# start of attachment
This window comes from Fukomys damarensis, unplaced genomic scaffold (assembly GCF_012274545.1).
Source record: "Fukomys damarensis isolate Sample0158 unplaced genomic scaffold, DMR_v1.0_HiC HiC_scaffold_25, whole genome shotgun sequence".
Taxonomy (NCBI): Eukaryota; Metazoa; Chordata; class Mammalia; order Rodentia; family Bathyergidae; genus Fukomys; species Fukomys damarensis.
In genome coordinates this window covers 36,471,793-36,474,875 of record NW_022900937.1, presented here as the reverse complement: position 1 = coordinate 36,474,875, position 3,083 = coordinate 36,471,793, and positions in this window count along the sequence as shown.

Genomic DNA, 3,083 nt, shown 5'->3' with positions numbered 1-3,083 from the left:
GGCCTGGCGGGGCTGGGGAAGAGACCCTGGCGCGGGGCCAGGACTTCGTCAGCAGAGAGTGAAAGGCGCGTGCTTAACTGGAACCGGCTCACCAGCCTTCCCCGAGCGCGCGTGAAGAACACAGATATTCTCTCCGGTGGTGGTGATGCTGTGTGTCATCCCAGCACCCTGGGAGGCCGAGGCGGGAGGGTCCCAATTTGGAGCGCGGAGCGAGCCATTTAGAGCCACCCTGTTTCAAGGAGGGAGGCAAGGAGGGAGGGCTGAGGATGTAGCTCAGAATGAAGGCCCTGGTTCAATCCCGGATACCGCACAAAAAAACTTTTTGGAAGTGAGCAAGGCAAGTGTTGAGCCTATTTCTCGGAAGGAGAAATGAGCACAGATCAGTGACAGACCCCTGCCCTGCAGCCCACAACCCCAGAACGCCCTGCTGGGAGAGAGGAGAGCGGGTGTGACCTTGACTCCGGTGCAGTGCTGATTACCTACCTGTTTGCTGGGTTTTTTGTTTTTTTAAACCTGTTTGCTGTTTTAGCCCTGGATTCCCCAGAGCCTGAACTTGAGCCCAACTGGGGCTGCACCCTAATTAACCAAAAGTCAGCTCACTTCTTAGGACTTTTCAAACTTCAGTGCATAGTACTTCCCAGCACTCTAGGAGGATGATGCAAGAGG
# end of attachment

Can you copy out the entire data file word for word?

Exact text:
This window comes from Fukomys damarensis, unplaced genomic scaffold (assembly GCF_012274545.1).
Source record: "Fukomys damarensis isolate Sample0158 unplaced genomic scaffold, DMR_v1.0_HiC HiC_scaffold_25, whole genome shotgun sequence".
Taxonomy (NCBI): Eukaryota; Metazoa; Chordata; class Mammalia; order Rodentia; family Bathyergidae; genus Fukomys; species Fukomys damarensis.
In genome coordinates this window covers 36,471,793-36,474,875 of record NW_022900937.1, presented here as the reverse complement: position 1 = coordinate 36,474,875, position 3,083 = coordinate 36,471,793, and positions in this window count along the sequence as shown.

Genomic DNA, 3,083 nt, shown 5'->3' with positions numbered 1-3,083 from the left:
GGCCTGGCGGGGCTGGGGAAGAGACCCTGGCGCGGGGCCAGGACTTCGTCAGCAGAGAGTGAAAGGCGCGTGCTTAACTGGAACCGGCTCACCAGCCTTCCCCGAGCGCGCGTGAAGAACACAGATATTCTCTCCGGTGGTGGTGATGCTGTGTGTCATCCCAGCACCCTGGGAGGCCGAGGCGGGAGGGTCCCAATTTGGAGCGCGGAGCGAGCCATTTAGAGCCACCCTGTTTCAAGGAGGGAGGCAAGGAGGGAGGGCTGAGGATGTAGCTCAGAATGAAGGCCCTGGTTCAATCCCGGATACCGCACAAAAAAACTTTTTGGAAGTGAGCAAGGCAAGTGTTGAGCCTATTTCTCGGAAGGAGAAATGAGCACAGATCAGTGACAGACCCCTGCCCTGCAGCCCACAACCCCAGAACGCCCTGCTGGGAGAGAGGAGAGCGGGTGTGACCTTGACTCCGGTGCAGTGCTGATTACCTACCTGTTTGCTGGGTTTTTTGTTTTTTTAAACCTGTTTGCTGTTTTAGCCCTGGATTCCCCAGAGCCTGAACTTGAGCCCAACTGGGGCTGCACCCTAATTAACCAAAAGTCAGCTCACTTCTTAGGACTTTTCAAACTTCAGTGCATAGTACTTCCCAGCACTCTAGGAGGATGATGCAAGAGG